The Chief Medical Director, Abubakar Tafawa Balewa University Teaching Hospital, Bauchi, Bauchi State, Dr. Alkali Mohammed, has said that more than half of the individuals that are diabetic in Nigeria are not aware of the fact that they have the disease.
Mohammed said this at the Annual International Podiatry and Diabetes Foot Care Workshop, organised by the Rainbow Specialist Medical Centre, Lekki, Lagos in partnership with the Podiatry Institute United States and the World Diabetes Foundation.
The event was themed, ‘Setting the Standard for Diabetes Foot Care in Nigeria’.
The CMD, who urged Nigerians to undergo blood sugar tests regularly, warned that deaths and morbidity recorded as a result of diabetes would continue to rise if those affected were not diagnosed and treated early.
According to him, diabetic foot disease, which occurs when diabetic patients do not manage their conditions early, is the commonest complications of the disease.
He noted that many patients not picked early only found out when they had developed foot problems and their legs or limbs needed to be amputated.
Mohammed said, “Diabetes mellitus-related foot disease is responsible for up to 80 per cent of legs and limb amputations that did not occur as a result of traumatic events like accidents in Nigeria.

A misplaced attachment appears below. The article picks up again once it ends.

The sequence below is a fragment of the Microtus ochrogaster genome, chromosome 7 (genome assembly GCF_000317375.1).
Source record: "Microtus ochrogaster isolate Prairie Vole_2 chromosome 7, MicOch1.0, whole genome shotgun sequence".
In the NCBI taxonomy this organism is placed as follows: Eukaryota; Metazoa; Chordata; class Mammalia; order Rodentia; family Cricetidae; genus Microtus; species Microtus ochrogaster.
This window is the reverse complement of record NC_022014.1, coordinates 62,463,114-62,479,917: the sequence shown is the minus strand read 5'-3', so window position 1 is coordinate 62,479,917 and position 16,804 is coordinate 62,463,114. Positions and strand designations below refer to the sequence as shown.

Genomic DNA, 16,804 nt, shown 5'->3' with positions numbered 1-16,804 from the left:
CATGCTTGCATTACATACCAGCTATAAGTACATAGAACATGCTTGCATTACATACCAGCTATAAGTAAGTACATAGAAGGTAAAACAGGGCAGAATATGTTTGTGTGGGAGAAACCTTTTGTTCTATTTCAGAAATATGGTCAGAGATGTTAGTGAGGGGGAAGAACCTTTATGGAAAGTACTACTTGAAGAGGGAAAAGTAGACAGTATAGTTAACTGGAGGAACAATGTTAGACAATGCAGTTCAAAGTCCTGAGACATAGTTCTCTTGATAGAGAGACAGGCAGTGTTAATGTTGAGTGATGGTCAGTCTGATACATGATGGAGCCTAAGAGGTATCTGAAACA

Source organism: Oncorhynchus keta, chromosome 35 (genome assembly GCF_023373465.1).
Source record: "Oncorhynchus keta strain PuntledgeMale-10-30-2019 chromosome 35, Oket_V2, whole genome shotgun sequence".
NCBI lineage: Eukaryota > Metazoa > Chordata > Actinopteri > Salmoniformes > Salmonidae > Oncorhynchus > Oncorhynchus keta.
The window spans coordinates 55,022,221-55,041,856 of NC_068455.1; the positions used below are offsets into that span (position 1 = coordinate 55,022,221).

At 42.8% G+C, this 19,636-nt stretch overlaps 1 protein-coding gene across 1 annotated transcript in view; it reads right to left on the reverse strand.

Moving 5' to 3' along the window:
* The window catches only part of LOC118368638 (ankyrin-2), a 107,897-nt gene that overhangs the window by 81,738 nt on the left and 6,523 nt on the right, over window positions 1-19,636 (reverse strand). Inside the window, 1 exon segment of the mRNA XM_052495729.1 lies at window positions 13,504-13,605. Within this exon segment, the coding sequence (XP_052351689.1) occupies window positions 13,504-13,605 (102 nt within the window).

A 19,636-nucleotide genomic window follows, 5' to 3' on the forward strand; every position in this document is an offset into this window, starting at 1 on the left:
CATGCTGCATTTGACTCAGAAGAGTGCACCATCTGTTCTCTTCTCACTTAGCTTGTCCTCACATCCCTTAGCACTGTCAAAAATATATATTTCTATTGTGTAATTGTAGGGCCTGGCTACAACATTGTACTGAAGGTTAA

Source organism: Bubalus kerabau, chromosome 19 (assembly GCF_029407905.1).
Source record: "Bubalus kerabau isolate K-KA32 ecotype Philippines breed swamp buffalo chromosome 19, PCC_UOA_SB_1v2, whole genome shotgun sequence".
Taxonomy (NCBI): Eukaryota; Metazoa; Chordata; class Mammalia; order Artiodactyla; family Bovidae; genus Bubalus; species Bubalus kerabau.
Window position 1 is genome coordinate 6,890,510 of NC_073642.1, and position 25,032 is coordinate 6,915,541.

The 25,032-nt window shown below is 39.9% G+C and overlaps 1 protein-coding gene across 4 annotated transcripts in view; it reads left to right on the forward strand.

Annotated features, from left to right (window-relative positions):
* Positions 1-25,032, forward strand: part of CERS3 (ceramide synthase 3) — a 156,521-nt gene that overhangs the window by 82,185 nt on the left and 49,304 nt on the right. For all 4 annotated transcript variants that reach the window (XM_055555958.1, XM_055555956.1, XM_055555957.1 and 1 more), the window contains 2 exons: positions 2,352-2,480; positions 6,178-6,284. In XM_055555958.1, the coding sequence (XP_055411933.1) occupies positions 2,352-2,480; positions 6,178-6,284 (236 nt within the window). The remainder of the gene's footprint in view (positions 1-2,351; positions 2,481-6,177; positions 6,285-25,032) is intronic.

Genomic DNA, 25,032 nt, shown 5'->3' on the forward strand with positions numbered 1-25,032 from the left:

“We need an effective policy for early detection and management of patients to prevent these amputations. Diabetes foot disease does not come at the onset of the disease; it comes as a complication of the disease. So if we have a policy where diabetics can go through the appropriate foot care, health education and sugar control, most of the cases we see now will not occur.”
The Project Coordinator, Diabetes Podiatry Initiative, Dr. Afokoghene Isiavwe, identified late presentation as the main reason why diabetics in Nigeria suffer foot disease, which leads to their legs being amputated.
The Consultant Endocrinologist, however, called for the establishment of a framework for the inauguration of a Podiatry Residency Training Board in Nigeria.
“Podiatry medicine, a specialty that focuses on foot and ankle disorders, which is very relevant in the care of persons living with diabetes, is currently not available in Nigeria.
“Peculiar in the Nigerian setting is the late presentation of persons with diabetes mellitus foot syndrome as a result of ignorance of both the affected individual and the delay by medical personnel caring for them to refer them to appropriate centres where they can be properly managed. These delays in presentation often lead to amputations as a means of saving the person’s life or even death,” Isiavwe said.
To reduce the burden of the disease in Nigeria, the Chief Medical Director, Federal Medical Centre, Ebute-Metta, Lagos, Dr Adedamola Dada, recommended that patients should be screened regularly for high blood sugar.
Dada also advised Nigerians to adopt healthy feeding habits and lifestyles, saying this could reduce an individual’s risk for the disease, even when he or she had a family history of it.